Yet the most recent numbers from a nationwide telephone poll conducted by Al Mustakilla Research Group in Iraq suggest that Kadhimi is in a good place to weather the economic and political storm if he can prove himself to the Iraqi public. The poll—which took place over a week (June 6-11) with 1,036 respondents—demonstrated that Iraqis appear willing to be won over.
On the one hand, the poll showed that although 49% of Iraqis are satisfied with the selection of Kadhimi as prime minister, only 40% of Shia approved of his selection. However, this unhappiness with the choice of Kadhimi from Shia has more to do with the process behind his selection, which is typically the result of backroom deals between political blocs to settle on a consensus candidate. In particular, the Shia are fed up with Shia political bosses that they see working for themselves and not the people, which may be reflected in these polling results.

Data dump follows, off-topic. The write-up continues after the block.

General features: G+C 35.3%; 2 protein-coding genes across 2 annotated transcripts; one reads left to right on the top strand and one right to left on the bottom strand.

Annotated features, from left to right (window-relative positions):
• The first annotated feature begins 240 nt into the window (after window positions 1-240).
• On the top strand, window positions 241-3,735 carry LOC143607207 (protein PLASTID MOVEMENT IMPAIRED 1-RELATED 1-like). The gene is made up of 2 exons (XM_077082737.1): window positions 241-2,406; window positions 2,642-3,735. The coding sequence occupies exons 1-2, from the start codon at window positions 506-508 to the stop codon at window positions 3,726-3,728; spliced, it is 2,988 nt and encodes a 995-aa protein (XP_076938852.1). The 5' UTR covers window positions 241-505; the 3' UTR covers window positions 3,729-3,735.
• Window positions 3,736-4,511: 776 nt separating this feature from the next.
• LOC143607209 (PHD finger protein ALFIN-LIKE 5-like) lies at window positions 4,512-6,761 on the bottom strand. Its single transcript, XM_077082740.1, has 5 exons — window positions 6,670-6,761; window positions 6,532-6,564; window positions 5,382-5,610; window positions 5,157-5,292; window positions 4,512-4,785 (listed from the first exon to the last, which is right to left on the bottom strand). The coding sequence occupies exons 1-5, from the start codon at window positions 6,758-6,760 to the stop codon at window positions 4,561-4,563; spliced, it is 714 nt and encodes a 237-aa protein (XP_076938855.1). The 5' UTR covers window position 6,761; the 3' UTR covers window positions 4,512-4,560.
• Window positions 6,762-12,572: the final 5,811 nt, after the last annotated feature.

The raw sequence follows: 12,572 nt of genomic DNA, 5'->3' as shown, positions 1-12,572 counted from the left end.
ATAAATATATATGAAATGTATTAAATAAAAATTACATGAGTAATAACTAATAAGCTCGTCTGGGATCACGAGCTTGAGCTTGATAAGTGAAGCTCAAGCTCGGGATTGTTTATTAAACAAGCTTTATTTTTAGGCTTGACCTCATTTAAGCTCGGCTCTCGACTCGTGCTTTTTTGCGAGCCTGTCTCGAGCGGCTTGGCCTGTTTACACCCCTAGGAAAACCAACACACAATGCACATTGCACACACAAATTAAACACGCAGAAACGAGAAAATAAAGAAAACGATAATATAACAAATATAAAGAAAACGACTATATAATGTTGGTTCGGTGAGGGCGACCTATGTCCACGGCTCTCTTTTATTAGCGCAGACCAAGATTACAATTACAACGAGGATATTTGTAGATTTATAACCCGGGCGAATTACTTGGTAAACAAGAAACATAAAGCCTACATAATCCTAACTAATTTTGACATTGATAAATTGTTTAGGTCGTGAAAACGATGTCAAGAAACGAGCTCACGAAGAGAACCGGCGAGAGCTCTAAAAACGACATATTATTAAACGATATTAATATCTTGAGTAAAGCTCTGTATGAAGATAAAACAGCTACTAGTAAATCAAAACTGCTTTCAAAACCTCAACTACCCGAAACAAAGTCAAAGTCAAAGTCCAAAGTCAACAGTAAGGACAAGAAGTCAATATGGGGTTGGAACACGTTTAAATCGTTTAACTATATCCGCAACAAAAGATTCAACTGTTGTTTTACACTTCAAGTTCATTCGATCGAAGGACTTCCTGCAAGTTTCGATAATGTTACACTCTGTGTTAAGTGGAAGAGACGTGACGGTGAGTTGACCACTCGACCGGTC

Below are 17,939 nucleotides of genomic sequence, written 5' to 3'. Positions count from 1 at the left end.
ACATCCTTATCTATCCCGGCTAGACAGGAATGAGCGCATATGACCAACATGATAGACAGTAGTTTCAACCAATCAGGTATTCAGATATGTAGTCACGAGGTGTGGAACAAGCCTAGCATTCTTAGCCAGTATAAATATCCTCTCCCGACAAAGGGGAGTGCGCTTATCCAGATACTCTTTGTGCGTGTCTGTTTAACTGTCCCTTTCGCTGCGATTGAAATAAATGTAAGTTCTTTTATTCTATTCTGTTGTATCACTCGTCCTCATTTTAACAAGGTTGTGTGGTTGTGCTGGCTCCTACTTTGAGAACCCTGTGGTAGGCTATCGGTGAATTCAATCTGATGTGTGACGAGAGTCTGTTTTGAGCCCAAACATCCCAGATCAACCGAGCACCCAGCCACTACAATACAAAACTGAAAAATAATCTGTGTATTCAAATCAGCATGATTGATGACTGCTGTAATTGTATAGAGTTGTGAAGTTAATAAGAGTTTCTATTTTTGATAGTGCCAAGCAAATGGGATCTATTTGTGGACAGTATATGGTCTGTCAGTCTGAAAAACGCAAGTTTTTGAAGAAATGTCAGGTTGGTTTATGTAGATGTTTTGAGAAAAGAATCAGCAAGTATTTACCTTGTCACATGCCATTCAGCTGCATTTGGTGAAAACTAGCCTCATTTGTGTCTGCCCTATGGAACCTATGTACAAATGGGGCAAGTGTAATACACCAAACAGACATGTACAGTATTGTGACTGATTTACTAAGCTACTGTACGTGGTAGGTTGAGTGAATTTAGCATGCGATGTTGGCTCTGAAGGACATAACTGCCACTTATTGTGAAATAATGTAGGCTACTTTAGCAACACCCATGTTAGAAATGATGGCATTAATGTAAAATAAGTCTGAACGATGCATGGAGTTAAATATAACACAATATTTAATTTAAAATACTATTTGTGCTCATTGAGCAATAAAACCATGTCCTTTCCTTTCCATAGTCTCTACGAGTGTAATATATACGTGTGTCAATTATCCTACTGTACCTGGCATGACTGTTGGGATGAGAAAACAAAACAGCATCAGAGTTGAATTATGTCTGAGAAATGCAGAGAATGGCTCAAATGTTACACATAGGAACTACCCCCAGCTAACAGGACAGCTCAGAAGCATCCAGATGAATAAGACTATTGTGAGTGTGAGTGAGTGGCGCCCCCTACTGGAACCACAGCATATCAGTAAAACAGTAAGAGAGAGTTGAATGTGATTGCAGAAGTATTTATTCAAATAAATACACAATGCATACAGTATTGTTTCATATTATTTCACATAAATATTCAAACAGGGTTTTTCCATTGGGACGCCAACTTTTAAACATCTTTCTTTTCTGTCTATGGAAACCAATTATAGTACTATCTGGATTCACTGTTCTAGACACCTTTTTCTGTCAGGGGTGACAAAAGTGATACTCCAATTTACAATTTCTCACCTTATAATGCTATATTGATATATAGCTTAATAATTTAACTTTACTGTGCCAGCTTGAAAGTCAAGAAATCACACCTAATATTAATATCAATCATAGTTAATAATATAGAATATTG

Contributing to this interpretation are Iraqis’ views of the man himself. The survey results show that 64% of Iraqis voiced a favorable opinion of Kadhimi. This percentage is much higher than those indicated for his predecessor, Adil Abdul-Mahdi, who had a mere 36% favorability rating one month after his appointment in 2018. More significant for Kadhimi is that 60% of Shia have a favorable attitude toward him.
Moreover, almost 60% of all Iraqis polled stated that they approved of Kadhimi’s performance as prime minister. Again, this majority is significantly higher than the approval rating for Abdul-Mahdi as prime minister from almost the same period in 2018 (46%). Crucially, 60% of Shia approve of Kadhimi’s performance. This base of approval is key to his political survival.
On September 1, 1922, the British Colonial Secretary Winston Churchill, when writing to his prime minister, described ruling Iraq as akin to sitting on a volcano. This imagery has proved apt for Iraq’s successive prime ministers, and it is no different for Kadhimi, who faces a very angry electorate whose demand for reform has increasingly shaken up Iraqi politics. If the anger in Iraq is not managed adeptly, it will not only have negative consequences for Iraq’s political system but also for the region’s security. An Iraq that descends into political chaos is a threat to its neighbors, as has been evidenced before.